Independent advice on the direction of this research is provided by the Medical Research Council. The Ministry of Defence is currently considering with the council potential additional studies aimed at improving the long-term health of veterans with persistent symptoms and also of an enzyme involved in metabolising organophosphates. Announcements will be made in due course regarding the outcome of these considerations.
Mr. Touhig: The Ministry of Defence's ability to recruit Gurkhas over the past 12 months has not been diminished. In the most recent recruitment exercise some 15,000 applicants for selection competed for 230 available places. We have however adjusted and streamlined our recruitment process in recent years, partly in response to the situation in Nepal.
Mr. Touhig: Between January 2003 and September 2005 inclusive, 1,333 United Kingdom service personnel who had served in Iraq were subsequently assessed as suffering from a mental health disorder,. This represents less than 1.5 per cent. of total UK service personnel deployed to the region during the same period. Of those 1,333 personnel, 182 were assessed as suffering from Post Traumatic Stress Disorder.
Figures are not held centrally on a tri-service or single service basis on the total number of service personnel who are suffering from any mental health condition and this could therefore be provided only at disproportionate cost.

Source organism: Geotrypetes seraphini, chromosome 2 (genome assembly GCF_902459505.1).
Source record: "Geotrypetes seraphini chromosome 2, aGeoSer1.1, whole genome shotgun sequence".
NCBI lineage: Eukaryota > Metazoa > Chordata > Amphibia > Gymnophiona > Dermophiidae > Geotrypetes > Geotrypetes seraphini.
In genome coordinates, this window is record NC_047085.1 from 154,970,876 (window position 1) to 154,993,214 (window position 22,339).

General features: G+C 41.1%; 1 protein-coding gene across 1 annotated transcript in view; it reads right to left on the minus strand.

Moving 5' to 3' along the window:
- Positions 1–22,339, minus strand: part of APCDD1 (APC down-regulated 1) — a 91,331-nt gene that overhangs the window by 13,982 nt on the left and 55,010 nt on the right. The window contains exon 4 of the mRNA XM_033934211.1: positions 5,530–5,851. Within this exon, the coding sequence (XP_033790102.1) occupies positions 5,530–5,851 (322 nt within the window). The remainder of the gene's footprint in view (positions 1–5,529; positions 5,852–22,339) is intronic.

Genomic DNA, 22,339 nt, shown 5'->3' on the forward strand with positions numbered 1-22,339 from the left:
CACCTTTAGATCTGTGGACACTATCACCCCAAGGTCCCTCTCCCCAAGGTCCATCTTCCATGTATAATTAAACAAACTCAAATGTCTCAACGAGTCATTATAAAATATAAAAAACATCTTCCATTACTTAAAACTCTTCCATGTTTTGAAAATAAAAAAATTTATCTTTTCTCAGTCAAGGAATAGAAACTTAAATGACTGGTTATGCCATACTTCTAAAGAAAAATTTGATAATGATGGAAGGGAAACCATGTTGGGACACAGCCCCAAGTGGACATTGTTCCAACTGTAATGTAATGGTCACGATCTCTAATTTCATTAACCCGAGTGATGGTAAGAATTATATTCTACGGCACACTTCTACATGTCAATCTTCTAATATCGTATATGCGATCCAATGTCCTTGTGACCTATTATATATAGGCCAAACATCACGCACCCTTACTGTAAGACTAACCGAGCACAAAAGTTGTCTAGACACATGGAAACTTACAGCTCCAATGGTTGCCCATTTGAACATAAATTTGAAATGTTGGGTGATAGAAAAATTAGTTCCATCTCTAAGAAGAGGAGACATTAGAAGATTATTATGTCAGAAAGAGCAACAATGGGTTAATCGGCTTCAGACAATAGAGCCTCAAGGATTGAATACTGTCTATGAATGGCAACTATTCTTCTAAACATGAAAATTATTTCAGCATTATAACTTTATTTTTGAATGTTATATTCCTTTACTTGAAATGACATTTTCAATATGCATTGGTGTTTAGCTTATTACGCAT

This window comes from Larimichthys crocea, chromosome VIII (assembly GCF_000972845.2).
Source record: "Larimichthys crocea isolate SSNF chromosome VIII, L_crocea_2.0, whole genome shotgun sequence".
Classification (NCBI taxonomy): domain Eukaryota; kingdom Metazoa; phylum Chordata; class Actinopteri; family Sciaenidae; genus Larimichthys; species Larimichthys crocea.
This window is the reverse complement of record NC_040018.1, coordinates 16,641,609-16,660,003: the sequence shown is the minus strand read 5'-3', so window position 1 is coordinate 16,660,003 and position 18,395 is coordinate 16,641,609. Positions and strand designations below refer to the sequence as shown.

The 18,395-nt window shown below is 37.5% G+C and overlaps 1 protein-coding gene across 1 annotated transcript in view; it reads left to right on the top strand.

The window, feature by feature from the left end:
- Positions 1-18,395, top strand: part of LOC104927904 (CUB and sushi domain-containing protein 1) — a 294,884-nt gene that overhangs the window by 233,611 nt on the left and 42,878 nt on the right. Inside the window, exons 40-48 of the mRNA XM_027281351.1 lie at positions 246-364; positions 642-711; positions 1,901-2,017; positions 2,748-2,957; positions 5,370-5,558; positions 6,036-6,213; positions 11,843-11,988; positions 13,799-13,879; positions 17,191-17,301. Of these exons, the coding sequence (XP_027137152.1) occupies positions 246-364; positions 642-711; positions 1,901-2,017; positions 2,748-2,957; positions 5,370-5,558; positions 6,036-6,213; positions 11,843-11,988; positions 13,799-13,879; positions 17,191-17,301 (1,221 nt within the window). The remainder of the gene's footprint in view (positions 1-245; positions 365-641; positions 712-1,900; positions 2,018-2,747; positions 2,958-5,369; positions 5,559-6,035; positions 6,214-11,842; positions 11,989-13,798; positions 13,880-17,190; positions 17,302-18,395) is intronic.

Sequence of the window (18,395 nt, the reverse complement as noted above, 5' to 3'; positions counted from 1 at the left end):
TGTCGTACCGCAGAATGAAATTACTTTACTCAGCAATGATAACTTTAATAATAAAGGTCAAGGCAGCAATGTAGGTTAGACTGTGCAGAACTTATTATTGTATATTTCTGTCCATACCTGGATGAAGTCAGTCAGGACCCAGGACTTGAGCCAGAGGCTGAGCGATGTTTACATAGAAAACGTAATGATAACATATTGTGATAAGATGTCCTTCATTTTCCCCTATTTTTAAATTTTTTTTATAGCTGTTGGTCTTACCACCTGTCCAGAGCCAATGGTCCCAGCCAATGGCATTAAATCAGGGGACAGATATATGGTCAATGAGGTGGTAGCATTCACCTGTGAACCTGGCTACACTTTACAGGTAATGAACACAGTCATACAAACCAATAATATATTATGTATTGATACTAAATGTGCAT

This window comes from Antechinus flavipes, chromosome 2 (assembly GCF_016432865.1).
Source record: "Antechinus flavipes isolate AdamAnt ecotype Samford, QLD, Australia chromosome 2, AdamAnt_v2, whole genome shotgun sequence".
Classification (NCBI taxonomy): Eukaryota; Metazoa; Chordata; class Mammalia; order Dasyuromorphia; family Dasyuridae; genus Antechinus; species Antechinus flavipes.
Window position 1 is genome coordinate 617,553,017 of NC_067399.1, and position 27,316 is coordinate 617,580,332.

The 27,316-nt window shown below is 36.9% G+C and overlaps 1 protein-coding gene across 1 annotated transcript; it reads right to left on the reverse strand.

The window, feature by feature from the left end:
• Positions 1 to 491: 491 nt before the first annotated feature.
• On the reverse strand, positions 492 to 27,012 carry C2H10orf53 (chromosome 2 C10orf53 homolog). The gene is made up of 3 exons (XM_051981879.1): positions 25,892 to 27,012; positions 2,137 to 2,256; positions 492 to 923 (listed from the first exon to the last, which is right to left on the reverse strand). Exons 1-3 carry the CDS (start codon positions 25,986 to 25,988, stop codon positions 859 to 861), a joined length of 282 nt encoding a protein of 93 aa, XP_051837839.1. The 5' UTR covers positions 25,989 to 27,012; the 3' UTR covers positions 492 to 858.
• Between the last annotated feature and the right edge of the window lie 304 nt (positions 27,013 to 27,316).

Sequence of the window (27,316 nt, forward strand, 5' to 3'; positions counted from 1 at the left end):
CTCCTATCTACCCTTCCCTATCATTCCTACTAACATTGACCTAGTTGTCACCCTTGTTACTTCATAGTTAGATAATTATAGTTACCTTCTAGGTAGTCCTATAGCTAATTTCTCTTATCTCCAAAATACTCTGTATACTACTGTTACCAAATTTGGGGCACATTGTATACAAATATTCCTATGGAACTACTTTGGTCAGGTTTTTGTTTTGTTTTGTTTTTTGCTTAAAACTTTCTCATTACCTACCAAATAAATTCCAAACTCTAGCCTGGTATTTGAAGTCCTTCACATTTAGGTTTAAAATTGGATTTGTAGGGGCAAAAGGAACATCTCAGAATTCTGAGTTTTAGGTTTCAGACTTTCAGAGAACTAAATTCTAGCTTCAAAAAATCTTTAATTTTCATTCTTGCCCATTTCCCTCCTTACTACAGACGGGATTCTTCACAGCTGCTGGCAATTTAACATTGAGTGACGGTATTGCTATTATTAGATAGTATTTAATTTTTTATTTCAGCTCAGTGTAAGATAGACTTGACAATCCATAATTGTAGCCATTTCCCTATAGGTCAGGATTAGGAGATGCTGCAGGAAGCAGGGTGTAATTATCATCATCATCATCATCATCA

Dr. Julian Lewis: To ask the Secretary of State for Defence whether the warheads carried by the United Kingdom's Trident nuclear deterrent will continue to contain high-explosives manufactured exclusively in the UK. 
Mr. Ancram: To ask the Secretary of State for Defence when (a) he and (b) Ministers in his Department last discussed possible links between Parkinson's disease and Gulf War illnesses with US counterparts. 
Mr. Touhig: I am aware of research undertaken by Robert Haley at University of Texas Southwestern Medical Centre raising the possibility of a link between Gulf war illnesses and Parkinson's disease. Defence Ministers have not held any formal discussions with US counterparts about this research. Officials keep abreast of research published in the US through a British liaison officer who is based permanently in Washington DC. He is tasked with ensuring that the UK has full visibility of US research into Gulf health issues and with providing a channel for communicating our own work to interested US parties.